Companies across sectors such as durables, automobiles and real estate have been lobbying hard for a goods and services tax (GST) cut as the Narendra Modi-led National Democratic Alliance prepares for a second term in office. Modi and his council of ministers were sworn in on Thursday in the presence of over 8,000 people at the Rashtrapati Bhawan.
Durable firms said the issue of rationalizing the tax rate of products such as air conditioners and larger television sets, which sit in the 28 percent tax bracket, has been on the government’s table for long. “Since July last year, when most appliance and electronic products were moved from 28 percent to 18 percent, companies have been asking for ACs and larger TVs (above 32 inches) to be shifted too in terms of the GST rate,” said Kamal Nandi, business head and executive vice-president, Godrej Appliances, who is also the president of the Consumer Electronics and Appliances Manufacturers Association (CEAMA). “ACs and TVs are not luxury items, but essential goods. It doesn’t make sense therefore to put them in the highest tax bracket. A tax cut will mean that prices will come down, boosting demand,” he said. A 10 percentage point decline in the GST rate on ACs will see a net reduction of 7-8 percent in terms of prices, sector experts said, which is a relief for consumers at a time when new energy labeling norms have pushed up prices by at least Rs 5,000 per unit.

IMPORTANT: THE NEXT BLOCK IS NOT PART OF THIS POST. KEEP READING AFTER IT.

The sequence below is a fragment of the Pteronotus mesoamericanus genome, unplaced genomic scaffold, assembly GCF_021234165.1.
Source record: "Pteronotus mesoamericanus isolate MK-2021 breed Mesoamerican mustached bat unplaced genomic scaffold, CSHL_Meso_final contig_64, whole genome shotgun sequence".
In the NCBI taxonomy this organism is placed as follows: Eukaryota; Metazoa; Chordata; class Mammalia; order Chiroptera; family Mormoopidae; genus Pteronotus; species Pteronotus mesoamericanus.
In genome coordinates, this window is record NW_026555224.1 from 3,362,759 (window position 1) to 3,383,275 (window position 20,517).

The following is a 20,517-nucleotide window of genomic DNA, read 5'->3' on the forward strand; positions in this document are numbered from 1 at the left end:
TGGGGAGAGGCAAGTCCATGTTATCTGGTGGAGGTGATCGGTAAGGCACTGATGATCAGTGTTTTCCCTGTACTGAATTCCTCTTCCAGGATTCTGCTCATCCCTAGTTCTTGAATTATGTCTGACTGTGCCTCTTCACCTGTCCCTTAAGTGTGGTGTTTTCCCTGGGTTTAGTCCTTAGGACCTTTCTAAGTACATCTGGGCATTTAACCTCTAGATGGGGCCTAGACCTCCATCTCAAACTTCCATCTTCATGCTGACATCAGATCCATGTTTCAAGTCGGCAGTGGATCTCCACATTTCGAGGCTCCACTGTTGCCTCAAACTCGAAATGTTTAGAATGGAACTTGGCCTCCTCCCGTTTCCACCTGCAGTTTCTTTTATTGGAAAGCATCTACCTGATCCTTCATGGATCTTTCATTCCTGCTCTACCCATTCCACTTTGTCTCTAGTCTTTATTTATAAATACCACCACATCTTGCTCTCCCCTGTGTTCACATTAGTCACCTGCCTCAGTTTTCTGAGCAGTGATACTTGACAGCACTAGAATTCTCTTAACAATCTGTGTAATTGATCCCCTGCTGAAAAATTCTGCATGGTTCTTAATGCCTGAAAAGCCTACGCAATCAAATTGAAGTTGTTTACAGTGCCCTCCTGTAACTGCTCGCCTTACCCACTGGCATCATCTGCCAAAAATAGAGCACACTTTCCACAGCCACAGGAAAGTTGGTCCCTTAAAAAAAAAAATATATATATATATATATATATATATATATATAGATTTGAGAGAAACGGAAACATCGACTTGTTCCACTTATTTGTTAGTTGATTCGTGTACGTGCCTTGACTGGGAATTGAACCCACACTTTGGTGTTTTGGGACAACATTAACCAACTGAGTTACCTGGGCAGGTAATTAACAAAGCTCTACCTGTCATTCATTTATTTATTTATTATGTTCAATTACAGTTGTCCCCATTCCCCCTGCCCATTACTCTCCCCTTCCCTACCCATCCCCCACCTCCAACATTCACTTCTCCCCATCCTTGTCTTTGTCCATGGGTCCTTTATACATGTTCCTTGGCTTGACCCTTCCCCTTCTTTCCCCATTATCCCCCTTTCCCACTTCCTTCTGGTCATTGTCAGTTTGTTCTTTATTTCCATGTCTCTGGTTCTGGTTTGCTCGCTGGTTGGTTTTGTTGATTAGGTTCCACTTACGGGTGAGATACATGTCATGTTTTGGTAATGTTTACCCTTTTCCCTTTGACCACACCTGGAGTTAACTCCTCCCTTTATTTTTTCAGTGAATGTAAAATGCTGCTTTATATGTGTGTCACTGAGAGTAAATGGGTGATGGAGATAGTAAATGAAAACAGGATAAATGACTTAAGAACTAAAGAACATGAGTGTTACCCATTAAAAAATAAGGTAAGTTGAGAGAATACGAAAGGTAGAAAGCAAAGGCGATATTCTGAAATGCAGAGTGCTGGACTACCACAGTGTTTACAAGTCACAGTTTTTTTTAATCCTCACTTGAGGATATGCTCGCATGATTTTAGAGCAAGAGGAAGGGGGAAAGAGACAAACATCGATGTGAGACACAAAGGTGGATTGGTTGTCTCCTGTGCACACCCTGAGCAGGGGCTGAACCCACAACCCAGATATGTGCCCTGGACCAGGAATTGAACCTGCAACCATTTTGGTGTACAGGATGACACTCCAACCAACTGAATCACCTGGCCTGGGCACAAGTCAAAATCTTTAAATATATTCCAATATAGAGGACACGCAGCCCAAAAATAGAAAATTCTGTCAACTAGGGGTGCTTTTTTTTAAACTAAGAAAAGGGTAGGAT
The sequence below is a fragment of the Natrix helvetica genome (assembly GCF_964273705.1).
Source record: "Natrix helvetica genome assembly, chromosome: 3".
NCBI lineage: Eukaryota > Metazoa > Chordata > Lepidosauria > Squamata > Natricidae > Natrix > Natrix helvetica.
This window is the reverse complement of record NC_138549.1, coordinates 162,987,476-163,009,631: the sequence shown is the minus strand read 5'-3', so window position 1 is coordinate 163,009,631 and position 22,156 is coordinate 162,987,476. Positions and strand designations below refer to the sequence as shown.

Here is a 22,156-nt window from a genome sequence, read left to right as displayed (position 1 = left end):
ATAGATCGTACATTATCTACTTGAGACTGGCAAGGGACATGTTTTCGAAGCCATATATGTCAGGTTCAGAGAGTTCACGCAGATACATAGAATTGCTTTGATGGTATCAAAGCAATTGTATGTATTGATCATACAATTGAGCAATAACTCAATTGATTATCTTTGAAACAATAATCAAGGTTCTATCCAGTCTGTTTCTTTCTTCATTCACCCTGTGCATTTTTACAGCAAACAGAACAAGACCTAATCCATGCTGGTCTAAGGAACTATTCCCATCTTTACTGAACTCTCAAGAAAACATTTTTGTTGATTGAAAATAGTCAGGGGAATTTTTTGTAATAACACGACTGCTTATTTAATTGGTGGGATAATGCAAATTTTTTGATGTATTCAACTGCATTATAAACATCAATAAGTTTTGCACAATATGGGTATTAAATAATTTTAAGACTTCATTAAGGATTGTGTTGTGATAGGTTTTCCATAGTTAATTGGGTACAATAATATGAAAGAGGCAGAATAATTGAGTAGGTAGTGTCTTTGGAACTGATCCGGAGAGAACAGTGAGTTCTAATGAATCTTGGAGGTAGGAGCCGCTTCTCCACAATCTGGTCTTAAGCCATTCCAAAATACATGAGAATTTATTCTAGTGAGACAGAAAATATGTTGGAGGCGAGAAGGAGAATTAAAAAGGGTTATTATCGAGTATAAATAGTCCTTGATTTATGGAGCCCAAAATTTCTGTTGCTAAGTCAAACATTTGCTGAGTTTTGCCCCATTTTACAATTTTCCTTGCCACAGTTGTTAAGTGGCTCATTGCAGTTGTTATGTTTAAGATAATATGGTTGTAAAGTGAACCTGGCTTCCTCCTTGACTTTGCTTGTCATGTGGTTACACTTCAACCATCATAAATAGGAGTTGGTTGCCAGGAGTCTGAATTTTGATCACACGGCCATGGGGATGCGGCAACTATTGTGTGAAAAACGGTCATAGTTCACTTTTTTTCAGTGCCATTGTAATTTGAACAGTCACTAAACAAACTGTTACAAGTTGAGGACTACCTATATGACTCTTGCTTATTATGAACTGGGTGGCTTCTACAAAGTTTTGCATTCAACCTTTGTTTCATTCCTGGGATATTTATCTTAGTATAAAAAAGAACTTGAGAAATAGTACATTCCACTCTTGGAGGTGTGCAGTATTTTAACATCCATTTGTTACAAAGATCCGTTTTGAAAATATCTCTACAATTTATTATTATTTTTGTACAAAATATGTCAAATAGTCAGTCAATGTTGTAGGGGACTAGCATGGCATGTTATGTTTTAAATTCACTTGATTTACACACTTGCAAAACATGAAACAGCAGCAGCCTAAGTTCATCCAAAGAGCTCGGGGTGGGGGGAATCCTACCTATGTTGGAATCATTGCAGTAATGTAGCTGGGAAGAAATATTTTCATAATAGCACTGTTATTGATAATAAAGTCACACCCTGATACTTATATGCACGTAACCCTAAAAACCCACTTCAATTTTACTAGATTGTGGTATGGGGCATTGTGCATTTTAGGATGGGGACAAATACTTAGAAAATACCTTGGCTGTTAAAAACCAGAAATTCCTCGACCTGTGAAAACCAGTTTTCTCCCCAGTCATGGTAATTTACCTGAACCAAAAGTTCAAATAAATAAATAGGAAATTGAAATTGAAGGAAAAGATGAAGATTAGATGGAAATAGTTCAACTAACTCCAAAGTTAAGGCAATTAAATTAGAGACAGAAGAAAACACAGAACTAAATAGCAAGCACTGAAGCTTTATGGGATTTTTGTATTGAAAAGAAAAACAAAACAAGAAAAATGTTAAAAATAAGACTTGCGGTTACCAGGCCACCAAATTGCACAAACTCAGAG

Making The Cut
- The move comes as the market sees consumption slowdown
- ACs, large TVs and all automobiles are in the 28 percent tax bracket
- Real estate firms want a uniform GST rate across segments
- The issue of rationalizing the tax rate of ACs and larger TV sets has been on the government’s table for long―Business Standard